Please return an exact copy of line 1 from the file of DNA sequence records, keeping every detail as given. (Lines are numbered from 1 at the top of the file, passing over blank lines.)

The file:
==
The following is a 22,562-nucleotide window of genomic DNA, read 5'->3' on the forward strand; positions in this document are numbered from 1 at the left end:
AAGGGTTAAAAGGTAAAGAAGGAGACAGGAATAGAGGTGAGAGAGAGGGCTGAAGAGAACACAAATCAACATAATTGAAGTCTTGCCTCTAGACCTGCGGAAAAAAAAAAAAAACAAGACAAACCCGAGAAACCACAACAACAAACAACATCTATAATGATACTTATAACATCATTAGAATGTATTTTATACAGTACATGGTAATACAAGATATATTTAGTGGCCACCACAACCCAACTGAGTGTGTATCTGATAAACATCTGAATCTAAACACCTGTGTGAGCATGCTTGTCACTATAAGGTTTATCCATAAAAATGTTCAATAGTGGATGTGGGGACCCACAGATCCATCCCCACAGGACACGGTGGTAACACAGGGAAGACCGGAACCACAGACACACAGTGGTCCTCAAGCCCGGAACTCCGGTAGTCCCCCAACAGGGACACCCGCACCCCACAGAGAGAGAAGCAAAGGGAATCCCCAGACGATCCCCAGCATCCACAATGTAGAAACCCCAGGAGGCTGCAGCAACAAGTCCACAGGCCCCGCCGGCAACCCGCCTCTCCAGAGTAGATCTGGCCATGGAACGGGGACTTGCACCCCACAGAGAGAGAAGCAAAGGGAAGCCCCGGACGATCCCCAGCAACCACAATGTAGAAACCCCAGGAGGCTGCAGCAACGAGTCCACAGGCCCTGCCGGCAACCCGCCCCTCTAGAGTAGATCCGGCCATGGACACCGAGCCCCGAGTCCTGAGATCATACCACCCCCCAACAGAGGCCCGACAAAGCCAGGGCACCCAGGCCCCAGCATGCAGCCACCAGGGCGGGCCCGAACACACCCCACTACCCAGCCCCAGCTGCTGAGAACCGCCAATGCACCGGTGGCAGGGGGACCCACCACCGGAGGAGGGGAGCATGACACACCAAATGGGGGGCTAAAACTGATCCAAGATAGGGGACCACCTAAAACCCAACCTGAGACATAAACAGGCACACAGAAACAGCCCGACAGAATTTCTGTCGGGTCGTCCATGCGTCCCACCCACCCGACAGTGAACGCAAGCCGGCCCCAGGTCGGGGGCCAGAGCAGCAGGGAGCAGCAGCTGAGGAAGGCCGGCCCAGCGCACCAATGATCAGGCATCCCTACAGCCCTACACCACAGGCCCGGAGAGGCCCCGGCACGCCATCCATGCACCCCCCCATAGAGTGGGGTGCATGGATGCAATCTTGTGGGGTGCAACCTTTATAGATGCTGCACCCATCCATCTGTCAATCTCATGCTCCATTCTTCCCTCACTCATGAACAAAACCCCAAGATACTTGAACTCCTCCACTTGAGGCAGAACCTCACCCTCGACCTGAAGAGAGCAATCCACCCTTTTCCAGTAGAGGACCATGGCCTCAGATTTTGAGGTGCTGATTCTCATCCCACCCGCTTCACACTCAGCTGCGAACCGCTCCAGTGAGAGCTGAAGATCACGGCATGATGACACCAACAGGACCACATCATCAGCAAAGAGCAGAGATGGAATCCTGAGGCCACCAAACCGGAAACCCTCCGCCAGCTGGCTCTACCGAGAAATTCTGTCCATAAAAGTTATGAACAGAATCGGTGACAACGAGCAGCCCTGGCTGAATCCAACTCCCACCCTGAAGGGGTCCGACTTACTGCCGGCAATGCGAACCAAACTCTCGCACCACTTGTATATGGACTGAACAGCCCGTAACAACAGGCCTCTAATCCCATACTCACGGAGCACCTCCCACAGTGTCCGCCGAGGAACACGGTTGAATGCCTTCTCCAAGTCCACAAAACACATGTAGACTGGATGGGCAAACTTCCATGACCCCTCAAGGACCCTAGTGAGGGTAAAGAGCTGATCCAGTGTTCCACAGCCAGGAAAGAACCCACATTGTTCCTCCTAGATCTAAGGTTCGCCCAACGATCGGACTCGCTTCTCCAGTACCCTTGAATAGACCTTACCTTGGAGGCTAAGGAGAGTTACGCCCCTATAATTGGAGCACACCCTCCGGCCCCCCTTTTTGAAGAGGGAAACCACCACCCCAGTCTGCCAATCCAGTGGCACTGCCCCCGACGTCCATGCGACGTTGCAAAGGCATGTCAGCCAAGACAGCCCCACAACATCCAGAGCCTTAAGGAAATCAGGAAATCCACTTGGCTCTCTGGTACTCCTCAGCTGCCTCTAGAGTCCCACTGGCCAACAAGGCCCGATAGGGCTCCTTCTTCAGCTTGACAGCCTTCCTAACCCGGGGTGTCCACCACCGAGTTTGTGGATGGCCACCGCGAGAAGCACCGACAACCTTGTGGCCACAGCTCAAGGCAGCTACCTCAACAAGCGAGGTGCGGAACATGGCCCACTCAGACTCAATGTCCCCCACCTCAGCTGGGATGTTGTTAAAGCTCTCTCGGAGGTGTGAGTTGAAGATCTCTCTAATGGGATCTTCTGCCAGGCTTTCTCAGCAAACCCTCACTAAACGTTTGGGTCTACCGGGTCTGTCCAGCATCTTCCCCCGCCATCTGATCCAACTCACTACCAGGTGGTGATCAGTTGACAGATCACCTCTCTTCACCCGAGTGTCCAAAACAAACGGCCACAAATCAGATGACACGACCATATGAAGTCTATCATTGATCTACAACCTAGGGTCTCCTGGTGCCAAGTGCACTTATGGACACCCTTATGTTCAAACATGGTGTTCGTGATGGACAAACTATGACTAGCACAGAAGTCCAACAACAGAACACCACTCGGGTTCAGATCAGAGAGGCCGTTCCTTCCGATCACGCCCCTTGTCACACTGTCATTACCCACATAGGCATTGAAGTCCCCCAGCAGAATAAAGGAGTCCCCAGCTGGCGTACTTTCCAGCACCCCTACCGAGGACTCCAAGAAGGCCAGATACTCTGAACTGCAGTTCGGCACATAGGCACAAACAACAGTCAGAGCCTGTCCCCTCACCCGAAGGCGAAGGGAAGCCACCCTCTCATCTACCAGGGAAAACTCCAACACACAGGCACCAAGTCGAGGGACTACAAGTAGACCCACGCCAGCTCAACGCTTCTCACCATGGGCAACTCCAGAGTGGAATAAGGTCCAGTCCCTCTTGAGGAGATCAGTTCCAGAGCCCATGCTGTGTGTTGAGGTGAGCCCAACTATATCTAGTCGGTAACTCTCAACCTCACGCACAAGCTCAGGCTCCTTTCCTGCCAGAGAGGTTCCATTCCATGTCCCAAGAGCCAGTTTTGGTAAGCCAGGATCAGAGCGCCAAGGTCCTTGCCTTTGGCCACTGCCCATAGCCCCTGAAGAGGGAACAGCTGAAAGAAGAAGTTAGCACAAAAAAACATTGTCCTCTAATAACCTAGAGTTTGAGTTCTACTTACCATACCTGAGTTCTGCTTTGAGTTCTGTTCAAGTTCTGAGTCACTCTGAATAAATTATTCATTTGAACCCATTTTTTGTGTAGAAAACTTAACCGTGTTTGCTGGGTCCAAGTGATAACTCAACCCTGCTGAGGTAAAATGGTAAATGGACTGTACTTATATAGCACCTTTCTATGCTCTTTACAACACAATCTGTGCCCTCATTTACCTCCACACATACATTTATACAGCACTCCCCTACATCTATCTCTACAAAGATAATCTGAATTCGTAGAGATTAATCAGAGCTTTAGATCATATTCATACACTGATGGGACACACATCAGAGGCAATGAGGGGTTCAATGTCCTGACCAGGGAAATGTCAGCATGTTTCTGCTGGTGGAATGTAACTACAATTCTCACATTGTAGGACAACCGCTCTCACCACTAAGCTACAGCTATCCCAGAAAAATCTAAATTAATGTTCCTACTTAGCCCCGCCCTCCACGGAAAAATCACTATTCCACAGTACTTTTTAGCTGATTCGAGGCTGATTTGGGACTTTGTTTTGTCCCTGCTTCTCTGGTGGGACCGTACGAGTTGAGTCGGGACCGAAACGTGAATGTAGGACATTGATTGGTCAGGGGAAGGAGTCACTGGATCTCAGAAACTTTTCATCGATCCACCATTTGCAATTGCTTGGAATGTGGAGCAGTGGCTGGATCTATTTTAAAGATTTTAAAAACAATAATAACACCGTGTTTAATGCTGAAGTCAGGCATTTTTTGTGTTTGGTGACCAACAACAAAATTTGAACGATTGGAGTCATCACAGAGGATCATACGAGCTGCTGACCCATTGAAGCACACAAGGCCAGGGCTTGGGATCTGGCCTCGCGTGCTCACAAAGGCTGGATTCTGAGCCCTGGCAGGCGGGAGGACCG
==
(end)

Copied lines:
The following is a 22,562-nucleotide window of genomic DNA, read 5'->3' on the forward strand; positions in this document are numbered from 1 at the left end: